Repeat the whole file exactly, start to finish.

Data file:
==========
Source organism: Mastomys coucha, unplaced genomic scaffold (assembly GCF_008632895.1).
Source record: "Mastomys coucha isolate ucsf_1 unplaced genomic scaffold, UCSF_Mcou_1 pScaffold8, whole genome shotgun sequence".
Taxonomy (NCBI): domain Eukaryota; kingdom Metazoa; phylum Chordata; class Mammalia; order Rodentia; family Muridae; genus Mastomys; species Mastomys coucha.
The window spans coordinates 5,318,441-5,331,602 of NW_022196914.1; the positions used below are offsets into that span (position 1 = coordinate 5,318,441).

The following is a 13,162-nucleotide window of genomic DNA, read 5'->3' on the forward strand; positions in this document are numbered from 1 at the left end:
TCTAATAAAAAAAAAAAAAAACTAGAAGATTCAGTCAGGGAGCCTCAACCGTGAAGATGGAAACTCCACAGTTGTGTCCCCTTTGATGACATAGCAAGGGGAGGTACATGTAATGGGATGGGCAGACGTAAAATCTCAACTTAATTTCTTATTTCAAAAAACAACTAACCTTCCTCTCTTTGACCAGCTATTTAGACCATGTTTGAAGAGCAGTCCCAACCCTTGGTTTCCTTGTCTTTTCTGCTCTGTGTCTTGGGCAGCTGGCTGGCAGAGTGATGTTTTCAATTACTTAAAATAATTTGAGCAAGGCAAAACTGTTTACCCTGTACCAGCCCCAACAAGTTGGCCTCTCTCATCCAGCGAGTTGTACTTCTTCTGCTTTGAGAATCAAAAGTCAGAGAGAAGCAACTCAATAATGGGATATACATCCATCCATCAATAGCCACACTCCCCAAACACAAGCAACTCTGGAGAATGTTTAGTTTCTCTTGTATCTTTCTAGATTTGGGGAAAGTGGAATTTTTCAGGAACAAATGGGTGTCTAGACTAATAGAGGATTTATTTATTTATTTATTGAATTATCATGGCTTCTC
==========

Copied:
Source organism: Mastomys coucha, unplaced genomic scaffold (assembly GCF_008632895.1).
Source record: "Mastomys coucha isolate ucsf_1 unplaced genomic scaffold, UCSF_Mcou_1 pScaffold8, whole genome shotgun sequence".
Taxonomy (NCBI): domain Eukaryota; kingdom Metazoa; phylum Chordata; class Mammalia; order Rodentia; family Muridae; genus Mastomys; species Mastomys coucha.
The window spans coordinates 5,318,441-5,331,602 of NW_022196914.1; the positions used below are offsets into that span (position 1 = coordinate 5,318,441).

The following is a 13,162-nucleotide window of genomic DNA, read 5'->3' on the forward strand; positions in this document are numbered from 1 at the left end:
TCTAATAAAAAAAAAAAAAAACTAGAAGATTCAGTCAGGGAGCCTCAACCGTGAAGATGGAAACTCCACAGTTGTGTCCCCTTTGATGACATAGCAAGGGGAGGTACATGTAATGGGATGGGCAGACGTAAAATCTCAACTTAATTTCTTATTTCAAAAAACAACTAACCTTCCTCTCTTTGACCAGCTATTTAGACCATGTTTGAAGAGCAGTCCCAACCCTTGGTTTCCTTGTCTTTTCTGCTCTGTGTCTTGGGCAGCTGGCTGGCAGAGTGATGTTTTCAATTACTTAAAATAATTTGAGCAAGGCAAAACTGTTTACCCTGTACCAGCCCCAACAAGTTGGCCTCTCTCATCCAGCGAGTTGTACTTCTTCTGCTTTGAGAATCAAAAGTCAGAGAGAAGCAACTCAATAATGGGATATACATCCATCCATCAATAGCCACACTCCCCAAACACAAGCAACTCTGGAGAATGTTTAGTTTCTCTTGTATCTTTCTAGATTTGGGGAAAGTGGAATTTTTCAGGAACAAATGGGTGTCTAGACTAATAGAGGATTTATTTATTTATTTATTGAATTATCATGGCTTCTC